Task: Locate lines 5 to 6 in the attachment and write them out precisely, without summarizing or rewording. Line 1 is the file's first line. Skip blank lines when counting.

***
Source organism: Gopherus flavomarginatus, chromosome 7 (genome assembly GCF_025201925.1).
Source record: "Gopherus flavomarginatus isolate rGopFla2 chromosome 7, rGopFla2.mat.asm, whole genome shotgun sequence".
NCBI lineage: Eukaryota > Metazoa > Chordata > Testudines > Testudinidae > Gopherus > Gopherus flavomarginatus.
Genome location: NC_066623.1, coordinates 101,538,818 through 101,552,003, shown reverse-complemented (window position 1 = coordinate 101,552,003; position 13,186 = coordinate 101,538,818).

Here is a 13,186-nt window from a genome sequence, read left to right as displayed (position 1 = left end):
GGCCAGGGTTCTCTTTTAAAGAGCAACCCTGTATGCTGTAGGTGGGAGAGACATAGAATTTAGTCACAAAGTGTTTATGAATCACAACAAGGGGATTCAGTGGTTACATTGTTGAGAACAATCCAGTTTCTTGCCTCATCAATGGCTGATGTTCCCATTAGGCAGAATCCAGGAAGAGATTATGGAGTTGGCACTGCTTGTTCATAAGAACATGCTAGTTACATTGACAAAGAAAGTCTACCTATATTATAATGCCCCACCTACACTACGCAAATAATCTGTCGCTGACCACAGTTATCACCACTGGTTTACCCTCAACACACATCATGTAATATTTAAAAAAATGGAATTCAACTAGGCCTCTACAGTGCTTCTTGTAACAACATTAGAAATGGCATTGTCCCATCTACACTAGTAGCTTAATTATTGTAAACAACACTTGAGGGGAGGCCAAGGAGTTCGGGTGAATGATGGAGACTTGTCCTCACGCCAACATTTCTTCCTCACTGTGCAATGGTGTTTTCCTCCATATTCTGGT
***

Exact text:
Here is a 13,186-nt window from a genome sequence, read left to right as displayed (position 1 = left end):
GGCCAGGGTTCTCTTTTAAAGAGCAACCCTGTATGCTGTAGGTGGGAGAGACATAGAATTTAGTCACAAAGTGTTTATGAATCACAACAAGGGGATTCAGTGGTTACATTGTTGAGAACAATCCAGTTTCTTGCCTCATCAATGGCTGATGTTCCCATTAGGCAGAATCCAGGAAGAGATTATGGAGTTGGCACTGCTTGTTCATAAGAACATGCTAGTTACATTGACAAAGAAAGTCTACCTATATTATAATGCCCCACCTACACTACGCAAATAATCTGTCGCTGACCACAGTTATCACCACTGGTTTACCCTCAACACACATCATGTAATATTTAAAAAAATGGAATTCAACTAGGCCTCTACAGTGCTTCTTGTAACAACATTAGAAATGGCATTGTCCCATCTACACTAGTAGCTTAATTATTGTAAACAACACTTGAGGGGAGGCCAAGGAGTTCGGGTGAATGATGGAGACTTGTCCTCACGCCAACATTTCTTCCTCACTGTGCAATGGTGTTTTCCTCCATATTCTGGT